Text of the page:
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on 27 November 2012
I was thoroughly impressed with this portrayal of Katherine Howard. Given the relatively scant primary contemporary information available, it is abundantly clear that Denny made full use of the sources available to her, in order to shed light on Katherine's character, motives and behaviour by for instance, exploring the characters of; her powerful uncle, the Duke of Norfolk and his son, Henry, the Earl of Surrey; her beleagured and weak father, who seems to have ventured through life believing that everyone else owed him a living; the Dowager Duchess of Norfolk whose household was frequently out of control as her charges continually took every opportunity to exploit this; as well as her other uncle, Lord William Howard - who may have helped the Duchess cover up Katherine's indiscretions in order to protect their and Katherine's reputations.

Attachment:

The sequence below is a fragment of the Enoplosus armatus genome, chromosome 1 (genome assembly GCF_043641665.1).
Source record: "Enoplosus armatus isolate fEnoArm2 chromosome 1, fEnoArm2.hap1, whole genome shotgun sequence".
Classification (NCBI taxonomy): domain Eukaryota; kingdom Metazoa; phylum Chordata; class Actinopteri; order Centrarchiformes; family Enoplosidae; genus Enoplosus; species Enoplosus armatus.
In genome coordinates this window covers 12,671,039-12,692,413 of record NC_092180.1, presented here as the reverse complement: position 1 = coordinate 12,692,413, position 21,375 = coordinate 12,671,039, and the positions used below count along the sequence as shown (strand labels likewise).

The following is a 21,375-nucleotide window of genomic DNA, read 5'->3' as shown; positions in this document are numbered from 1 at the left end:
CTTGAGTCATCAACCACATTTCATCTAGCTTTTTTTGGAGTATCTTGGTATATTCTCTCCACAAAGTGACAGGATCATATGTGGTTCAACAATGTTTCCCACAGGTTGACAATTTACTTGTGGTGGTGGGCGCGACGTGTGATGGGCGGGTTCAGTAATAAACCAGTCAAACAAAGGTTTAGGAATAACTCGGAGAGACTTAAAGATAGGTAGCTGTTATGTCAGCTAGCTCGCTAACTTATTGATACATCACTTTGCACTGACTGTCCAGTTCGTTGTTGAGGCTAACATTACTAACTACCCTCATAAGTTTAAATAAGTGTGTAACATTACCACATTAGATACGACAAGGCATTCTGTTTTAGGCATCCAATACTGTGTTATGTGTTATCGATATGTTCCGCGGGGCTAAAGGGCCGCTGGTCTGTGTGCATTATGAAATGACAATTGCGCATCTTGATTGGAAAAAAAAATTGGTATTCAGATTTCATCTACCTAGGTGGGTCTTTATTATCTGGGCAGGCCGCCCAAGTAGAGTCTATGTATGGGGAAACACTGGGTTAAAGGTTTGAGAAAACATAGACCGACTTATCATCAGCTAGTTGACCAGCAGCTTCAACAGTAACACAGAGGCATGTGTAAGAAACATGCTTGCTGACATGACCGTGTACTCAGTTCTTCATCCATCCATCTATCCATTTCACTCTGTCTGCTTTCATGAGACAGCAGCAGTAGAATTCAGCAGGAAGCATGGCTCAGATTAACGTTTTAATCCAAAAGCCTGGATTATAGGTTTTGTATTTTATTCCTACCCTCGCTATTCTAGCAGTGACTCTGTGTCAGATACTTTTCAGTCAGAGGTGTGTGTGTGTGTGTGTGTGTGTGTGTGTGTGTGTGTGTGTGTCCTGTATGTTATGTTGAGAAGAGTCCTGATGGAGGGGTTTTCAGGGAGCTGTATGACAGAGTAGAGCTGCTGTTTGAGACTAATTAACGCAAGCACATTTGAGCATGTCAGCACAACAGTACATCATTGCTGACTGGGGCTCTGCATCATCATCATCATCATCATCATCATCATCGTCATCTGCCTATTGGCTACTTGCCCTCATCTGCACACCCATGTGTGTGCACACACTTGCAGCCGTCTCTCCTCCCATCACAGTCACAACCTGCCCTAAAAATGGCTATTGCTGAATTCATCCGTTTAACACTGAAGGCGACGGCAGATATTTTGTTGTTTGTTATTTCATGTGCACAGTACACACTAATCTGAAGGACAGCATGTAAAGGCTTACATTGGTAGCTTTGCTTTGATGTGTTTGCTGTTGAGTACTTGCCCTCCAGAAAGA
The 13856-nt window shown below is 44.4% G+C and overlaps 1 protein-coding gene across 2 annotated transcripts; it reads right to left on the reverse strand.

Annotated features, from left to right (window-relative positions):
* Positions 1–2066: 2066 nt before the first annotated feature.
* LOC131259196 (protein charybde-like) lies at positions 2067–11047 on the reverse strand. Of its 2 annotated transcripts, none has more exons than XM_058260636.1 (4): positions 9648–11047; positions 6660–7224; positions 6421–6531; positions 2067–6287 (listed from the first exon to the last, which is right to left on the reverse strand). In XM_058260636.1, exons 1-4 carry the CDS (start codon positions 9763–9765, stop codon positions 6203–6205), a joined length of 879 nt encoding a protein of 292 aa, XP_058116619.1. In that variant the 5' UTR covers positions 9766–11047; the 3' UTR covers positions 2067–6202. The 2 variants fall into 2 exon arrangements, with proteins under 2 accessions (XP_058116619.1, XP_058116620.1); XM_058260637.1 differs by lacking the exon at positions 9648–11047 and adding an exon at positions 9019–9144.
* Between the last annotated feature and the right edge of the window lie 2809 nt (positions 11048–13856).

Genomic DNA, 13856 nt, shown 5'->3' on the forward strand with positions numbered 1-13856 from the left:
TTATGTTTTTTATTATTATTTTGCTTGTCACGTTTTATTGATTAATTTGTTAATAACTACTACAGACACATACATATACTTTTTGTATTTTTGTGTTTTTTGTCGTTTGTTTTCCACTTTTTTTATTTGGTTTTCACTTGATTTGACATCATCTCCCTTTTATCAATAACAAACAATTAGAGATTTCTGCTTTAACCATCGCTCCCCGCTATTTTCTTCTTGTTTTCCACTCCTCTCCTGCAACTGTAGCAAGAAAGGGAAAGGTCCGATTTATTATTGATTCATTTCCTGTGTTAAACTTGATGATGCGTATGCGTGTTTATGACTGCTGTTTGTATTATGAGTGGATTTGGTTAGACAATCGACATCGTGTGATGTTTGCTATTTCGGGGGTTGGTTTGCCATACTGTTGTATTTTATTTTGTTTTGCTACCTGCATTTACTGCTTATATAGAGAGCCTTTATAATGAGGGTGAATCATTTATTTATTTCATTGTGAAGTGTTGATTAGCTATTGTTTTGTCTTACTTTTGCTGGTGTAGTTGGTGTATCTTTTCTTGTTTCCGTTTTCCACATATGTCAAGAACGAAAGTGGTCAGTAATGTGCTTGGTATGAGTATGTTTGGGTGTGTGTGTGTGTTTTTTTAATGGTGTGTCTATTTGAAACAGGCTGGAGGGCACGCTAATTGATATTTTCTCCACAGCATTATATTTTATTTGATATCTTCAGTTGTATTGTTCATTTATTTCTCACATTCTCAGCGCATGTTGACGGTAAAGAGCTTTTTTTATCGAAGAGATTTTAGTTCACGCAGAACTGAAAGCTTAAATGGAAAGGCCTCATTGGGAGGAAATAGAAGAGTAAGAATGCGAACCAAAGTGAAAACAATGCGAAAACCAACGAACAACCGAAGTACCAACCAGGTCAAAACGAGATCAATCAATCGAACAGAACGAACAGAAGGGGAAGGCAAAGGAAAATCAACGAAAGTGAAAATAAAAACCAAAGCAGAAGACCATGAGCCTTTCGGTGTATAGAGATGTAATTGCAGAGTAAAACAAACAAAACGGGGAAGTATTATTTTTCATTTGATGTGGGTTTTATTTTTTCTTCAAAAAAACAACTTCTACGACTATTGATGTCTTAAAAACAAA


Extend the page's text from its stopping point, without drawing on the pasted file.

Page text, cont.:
Denny also attempts to explore the characters of the many who would soon be caught up in the scandal and tragedy which would one day return to haunt Katherine, such as, Joan Bulmer, Malena and Katherine Tylney, Alice Restwold - all of whom would remind Katherine of secrets shared and bear testimony to her activities - Mary Lascelles, Henry Manox, Francis Dereham and Thomas Culpepper - whose relationships with Katherine are explored in vivid detail.

In scrutinising the pivotal characters of Katherine's story as well as that of her wider immediate family such as Mary Howard and Margaret Douglas, Denny is able to infer a great deal more from the story than would otherwise have been the case had she have just stuck to the few scant facts reported about Katherine.
In particular, what was highly interesting about Denny's depiction for instance, was the discussion of domestic and European political events which would help catapult her to the King's bed. The constant and incessant squabbling between the Catholic factions headed by Gardiner and Norfolk and that of the reform party headed by Cromwell would result in Cromwell's demise and Denny very convincingly argues that Norfolk sought to advance either one of his three nieces to Queenship so that the Howard clan could help stop the pace of reform, and gain a foothold on the reins of power.